3) Because referrals are gold. Referrals in businesses have a closure rate of about 25 - 50%, depending on the type of business you have and how respected the referrer is. In my business, the closure rate is about 50% or greater. Needless to say, it's a vital part of our business. When you compare referrals statistics to an internet marketing campaign where a good close rate is 1% of click-throughs, referrals suddenly look pretty good! You can read more about referral marketing here. 

The Ultimate question and use of the Net Promoter Score is a genuinely effective way to measure exactly how many clients are prepared to refer you. Then you can work on increasing this score over time.

There you go - Andy's personal guide to using the Ultimate question in your business surveys to e-ttract more clients to your business via referrals.  

Keep e-ttracting,


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Andrew Ford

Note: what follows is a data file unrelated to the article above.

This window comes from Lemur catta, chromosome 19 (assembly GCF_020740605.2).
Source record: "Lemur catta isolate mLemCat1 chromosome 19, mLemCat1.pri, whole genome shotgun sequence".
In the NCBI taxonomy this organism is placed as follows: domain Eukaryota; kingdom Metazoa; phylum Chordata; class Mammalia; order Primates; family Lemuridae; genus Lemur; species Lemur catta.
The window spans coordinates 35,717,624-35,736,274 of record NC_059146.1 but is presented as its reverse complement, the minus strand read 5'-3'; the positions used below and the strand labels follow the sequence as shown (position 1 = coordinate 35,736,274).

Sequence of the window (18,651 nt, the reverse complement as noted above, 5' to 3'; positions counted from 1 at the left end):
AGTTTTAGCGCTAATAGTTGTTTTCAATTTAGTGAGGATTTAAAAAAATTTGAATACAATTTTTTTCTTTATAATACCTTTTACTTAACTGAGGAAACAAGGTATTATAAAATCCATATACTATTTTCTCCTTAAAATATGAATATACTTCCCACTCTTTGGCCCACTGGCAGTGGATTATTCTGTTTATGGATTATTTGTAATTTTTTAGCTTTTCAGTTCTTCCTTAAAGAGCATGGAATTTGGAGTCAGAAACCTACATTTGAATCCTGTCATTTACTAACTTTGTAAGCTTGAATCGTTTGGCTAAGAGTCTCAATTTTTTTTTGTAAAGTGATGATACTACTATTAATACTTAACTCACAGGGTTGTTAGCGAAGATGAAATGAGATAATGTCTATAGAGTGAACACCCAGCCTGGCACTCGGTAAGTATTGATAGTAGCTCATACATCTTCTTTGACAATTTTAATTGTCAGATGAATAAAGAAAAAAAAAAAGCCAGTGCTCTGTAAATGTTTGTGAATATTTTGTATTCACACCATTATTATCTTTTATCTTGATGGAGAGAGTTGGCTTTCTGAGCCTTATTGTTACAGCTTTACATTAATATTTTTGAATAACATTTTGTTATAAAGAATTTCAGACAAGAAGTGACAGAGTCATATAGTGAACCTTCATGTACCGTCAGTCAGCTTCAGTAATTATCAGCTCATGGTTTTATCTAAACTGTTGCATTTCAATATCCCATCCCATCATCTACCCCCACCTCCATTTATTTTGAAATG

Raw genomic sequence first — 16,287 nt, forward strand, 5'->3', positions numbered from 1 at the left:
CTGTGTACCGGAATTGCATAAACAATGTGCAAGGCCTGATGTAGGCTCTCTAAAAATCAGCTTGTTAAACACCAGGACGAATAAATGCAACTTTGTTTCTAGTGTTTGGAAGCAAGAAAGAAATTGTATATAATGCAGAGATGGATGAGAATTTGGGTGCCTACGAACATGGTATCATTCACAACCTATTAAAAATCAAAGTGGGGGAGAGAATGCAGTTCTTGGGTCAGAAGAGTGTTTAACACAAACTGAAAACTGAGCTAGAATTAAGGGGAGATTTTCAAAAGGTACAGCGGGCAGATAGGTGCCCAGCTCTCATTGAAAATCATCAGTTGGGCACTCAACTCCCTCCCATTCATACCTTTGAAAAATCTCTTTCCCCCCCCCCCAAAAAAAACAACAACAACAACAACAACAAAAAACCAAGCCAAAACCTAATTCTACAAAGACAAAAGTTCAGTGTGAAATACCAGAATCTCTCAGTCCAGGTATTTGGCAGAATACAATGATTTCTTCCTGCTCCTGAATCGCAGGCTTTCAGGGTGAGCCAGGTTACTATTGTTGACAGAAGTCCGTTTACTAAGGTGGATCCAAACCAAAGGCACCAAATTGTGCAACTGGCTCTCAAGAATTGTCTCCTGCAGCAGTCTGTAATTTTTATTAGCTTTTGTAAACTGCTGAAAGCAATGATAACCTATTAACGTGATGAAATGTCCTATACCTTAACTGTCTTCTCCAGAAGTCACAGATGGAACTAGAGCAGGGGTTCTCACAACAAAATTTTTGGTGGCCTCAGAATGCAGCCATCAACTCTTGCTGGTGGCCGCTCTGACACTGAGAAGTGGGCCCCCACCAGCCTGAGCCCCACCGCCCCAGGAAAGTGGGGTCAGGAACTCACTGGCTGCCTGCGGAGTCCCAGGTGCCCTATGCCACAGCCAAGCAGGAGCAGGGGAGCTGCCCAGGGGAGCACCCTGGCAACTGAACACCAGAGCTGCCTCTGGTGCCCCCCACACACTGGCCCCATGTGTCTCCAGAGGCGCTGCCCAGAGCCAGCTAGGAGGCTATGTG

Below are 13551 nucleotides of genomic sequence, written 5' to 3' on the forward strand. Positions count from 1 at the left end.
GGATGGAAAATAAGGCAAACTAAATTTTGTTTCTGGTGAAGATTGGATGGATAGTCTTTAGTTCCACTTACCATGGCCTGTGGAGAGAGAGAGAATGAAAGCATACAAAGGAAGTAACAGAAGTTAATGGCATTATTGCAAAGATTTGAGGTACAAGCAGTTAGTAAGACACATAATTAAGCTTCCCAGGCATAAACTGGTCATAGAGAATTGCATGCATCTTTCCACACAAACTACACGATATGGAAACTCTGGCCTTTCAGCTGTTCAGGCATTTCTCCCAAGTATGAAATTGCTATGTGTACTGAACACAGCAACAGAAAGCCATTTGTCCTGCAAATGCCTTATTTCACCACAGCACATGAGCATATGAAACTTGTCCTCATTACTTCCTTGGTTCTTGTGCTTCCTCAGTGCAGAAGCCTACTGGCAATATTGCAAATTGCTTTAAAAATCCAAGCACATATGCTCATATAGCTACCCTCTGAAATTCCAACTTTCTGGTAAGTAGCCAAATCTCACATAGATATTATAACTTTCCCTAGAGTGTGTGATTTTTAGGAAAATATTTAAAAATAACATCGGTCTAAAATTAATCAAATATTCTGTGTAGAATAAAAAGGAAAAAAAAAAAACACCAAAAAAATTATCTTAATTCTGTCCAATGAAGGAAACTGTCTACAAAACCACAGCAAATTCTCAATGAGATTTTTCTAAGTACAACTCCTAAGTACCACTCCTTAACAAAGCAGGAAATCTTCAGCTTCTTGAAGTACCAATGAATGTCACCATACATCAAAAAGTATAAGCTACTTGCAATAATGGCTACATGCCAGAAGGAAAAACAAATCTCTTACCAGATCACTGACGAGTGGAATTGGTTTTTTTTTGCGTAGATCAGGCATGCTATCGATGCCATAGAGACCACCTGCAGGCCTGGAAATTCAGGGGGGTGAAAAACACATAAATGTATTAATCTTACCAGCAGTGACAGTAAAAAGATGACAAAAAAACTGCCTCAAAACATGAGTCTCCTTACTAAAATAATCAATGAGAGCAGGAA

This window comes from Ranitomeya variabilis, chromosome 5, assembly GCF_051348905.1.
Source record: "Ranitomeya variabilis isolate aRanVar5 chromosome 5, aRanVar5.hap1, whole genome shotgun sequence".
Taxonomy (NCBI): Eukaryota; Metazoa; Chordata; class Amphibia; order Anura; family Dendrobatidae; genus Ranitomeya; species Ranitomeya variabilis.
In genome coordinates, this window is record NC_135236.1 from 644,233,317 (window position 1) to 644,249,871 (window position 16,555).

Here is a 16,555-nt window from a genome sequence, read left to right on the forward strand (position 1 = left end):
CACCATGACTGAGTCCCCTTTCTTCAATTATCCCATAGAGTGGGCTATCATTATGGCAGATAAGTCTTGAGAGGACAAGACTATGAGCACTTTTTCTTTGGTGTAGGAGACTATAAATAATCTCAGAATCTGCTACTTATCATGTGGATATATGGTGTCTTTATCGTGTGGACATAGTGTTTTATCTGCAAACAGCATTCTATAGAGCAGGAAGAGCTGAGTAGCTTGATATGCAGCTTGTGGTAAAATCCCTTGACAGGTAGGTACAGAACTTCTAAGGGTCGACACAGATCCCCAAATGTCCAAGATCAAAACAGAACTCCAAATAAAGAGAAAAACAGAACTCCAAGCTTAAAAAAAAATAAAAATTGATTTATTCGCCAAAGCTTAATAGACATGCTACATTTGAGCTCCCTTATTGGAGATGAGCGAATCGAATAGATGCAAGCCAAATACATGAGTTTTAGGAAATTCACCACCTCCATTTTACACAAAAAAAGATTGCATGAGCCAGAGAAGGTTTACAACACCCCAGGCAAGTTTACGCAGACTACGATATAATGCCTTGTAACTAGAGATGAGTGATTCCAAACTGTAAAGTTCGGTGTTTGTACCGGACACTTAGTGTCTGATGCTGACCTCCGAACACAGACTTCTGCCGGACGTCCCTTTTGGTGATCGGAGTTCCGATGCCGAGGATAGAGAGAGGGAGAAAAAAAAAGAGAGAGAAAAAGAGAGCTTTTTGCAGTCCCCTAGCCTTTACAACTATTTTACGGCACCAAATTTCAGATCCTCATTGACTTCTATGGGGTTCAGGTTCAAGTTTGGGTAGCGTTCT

Marketing expert Andrew Ford, the founder of Social Star, has discovered the secret of ‘Powerful Branding’. With a fire for unleashing people’s inner brand and developing business models to generate profit from an individual’s passions, Andrew leverages ground-breaking digital and social media marketing techniques to create digital strategies for clients to attract maximum opportunities. Having established a strong name for himself in the field, Andrew blends traditional business techniques with now-necessary tools for entrepreneurs to achieve scale, quality, and influence in their niche. Andrew’s comprehensive business background and qualifications consist of a Bachelor of Business (Marketing) (RMIT 2003), a Graduate Certificate in Management (MBA Executive Program, University of Sydney 2005), and a Masters of Entrepreneurship and Innovation (Swinburne University 2011). Continually on the cutting edge of his own education, Andrew has tested his marketing theories in forums such as the BCG Business Strategy Competition, which he won in 2005 against all Victorian MBA schools, and the Venture Cup Business Plan Competition (Swinburne University 2003), which he won in the Masters category. With experience working at Hewlett-Packard, Sensis (Telstra) and IBM, Andrew also has mentored dozens of junior staffs to help them achieve their professional goals. Meeting and influencing high-profile public figures helped Andrew to realise just how many professionals require more understanding and control of their public brands or appearance, and need help with the skills to use the many amazing free tools at their disposal to generate success. At Social Star, Andrew consults with clients to uncover their personal brand – both where it is today and where it can be tomorrow – and refine and define how that should be displayed in social media in order to attract their perfect target audience. Andrew mentors his clients to rapidly grow their business’ audiences, resulting in larger potential client bases and higher revenue. Applying formulas that integrate over twenty years of Andrew’s business experience and fifteen years of formal business education, Social Star specialises in building clarity and velocity for clients’ brands using the ‘Understand, Build and Leverage’ methodology. ‘Having a Personal Business enables people to have an authentic, congruent connection with their valued clients and partners, using their brand as the bridge,’ says Andrew. ‘I’m highly driven to work with the new breed of entrepreneurs and small business owners – people who have a passion for making the world a better place. Traditional business models are stepping aside as people follow their innermost dreams and my role is to see them operate within their values while creating wealth. Some people think you have to sacrifice what you love to be successful in your business, yet it is actually the opposite. Follow your passion and success will come.’ Lecturing at Swinburne University from 2009 to 2011 on brand dynamics and digital marketing, presenting at numerous conferences, and consulting to hundreds of clients, Andrew has seen his philosophy work that if you follow your unique path, based on your skills, experience, values and goals, you will automatically attract the opportunities you desire and achieve the success you deserve. Living his mantra, Andrew has created a successful business and attracts high-profile clients including musicians, athletes, authors, models, entrepreneurs, professionals and small business owners, helping them find their ‘why’ in their business and fulfilment in their lives. Business for Andrew is more than work, it’s personal. Running a personal business means that he is able to fulfil all of his values rather than separating his life from work. It supports his two boys while providing social opportunities, educational development, fitness opportunities, spiritual fulfilment and many valuable friendships. Social Star has now become the vehicle for Andrew to crystallise his mission in the world, to help people love what they do, supporting his ‘why’, that if more people loved what they did, the world would be a better place.